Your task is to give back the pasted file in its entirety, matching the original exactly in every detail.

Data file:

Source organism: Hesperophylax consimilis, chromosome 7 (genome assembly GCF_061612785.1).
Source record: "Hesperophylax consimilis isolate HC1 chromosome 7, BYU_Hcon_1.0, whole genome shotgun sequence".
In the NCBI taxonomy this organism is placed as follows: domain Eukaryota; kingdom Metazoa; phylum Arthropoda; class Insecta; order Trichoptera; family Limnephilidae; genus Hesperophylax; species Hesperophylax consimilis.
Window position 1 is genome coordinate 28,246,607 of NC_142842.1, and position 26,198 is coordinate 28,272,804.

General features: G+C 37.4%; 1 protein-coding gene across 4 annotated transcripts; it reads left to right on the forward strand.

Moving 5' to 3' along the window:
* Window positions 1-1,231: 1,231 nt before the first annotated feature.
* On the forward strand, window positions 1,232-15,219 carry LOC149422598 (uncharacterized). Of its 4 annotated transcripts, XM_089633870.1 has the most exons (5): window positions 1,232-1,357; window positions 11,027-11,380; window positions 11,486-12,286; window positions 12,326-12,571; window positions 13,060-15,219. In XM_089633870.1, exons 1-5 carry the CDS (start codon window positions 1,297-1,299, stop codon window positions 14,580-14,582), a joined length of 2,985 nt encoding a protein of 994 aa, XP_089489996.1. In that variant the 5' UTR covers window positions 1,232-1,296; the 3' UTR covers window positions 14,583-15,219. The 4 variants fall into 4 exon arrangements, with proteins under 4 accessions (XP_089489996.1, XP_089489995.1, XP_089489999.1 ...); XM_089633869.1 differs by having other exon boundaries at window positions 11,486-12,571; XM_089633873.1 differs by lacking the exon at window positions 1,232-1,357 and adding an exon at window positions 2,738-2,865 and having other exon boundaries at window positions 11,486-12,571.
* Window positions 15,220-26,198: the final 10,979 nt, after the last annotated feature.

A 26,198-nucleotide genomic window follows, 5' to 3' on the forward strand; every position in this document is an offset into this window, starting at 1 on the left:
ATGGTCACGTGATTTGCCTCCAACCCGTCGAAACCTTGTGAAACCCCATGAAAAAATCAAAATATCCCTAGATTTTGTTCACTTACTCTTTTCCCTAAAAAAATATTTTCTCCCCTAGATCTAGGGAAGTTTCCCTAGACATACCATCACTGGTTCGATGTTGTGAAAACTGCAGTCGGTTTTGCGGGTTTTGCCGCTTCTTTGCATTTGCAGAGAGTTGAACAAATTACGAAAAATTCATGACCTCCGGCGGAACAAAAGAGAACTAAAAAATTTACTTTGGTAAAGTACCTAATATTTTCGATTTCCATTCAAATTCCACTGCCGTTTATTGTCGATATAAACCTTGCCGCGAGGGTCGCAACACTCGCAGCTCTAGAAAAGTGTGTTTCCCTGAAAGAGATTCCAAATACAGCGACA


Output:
Source organism: Hesperophylax consimilis, chromosome 7 (genome assembly GCF_061612785.1).
Source record: "Hesperophylax consimilis isolate HC1 chromosome 7, BYU_Hcon_1.0, whole genome shotgun sequence".
In the NCBI taxonomy this organism is placed as follows: domain Eukaryota; kingdom Metazoa; phylum Arthropoda; class Insecta; order Trichoptera; family Limnephilidae; genus Hesperophylax; species Hesperophylax consimilis.
Window position 1 is genome coordinate 28,246,607 of NC_142842.1, and position 26,198 is coordinate 28,272,804.

General features: G+C 37.4%; 1 protein-coding gene across 4 annotated transcripts; it reads left to right on the forward strand.

Moving 5' to 3' along the window:
* Window positions 1-1,231: 1,231 nt before the first annotated feature.
* On the forward strand, window positions 1,232-15,219 carry LOC149422598 (uncharacterized). Of its 4 annotated transcripts, XM_089633870.1 has the most exons (5): window positions 1,232-1,357; window positions 11,027-11,380; window positions 11,486-12,286; window positions 12,326-12,571; window positions 13,060-15,219. In XM_089633870.1, exons 1-5 carry the CDS (start codon window positions 1,297-1,299, stop codon window positions 14,580-14,582), a joined length of 2,985 nt encoding a protein of 994 aa, XP_089489996.1. In that variant the 5' UTR covers window positions 1,232-1,296; the 3' UTR covers window positions 14,583-15,219. The 4 variants fall into 4 exon arrangements, with proteins under 4 accessions (XP_089489996.1, XP_089489995.1, XP_089489999.1 ...); XM_089633869.1 differs by having other exon boundaries at window positions 11,486-12,571; XM_089633873.1 differs by lacking the exon at window positions 1,232-1,357 and adding an exon at window positions 2,738-2,865 and having other exon boundaries at window positions 11,486-12,571.
* Window positions 15,220-26,198: the final 10,979 nt, after the last annotated feature.

A 26,198-nucleotide genomic window follows, 5' to 3' on the forward strand; every position in this document is an offset into this window, starting at 1 on the left:
ATGGTCACGTGATTTGCCTCCAACCCGTCGAAACCTTGTGAAACCCCATGAAAAAATCAAAATATCCCTAGATTTTGTTCACTTACTCTTTTCCCTAAAAAAATATTTTCTCCCCTAGATCTAGGGAAGTTTCCCTAGACATACCATCACTGGTTCGATGTTGTGAAAACTGCAGTCGGTTTTGCGGGTTTTGCCGCTTCTTTGCATTTGCAGAGAGTTGAACAAATTACGAAAAATTCATGACCTCCGGCGGAACAAAAGAGAACTAAAAAATTTACTTTGGTAAAGTACCTAATATTTTCGATTTCCATTCAAATTCCACTGCCGTTTATTGTCGATATAAACCTTGCCGCGAGGGTCGCAACACTCGCAGCTCTAGAAAAGTGTGTTTCCCTGAAAGAGATTCCAAATACAGCGACA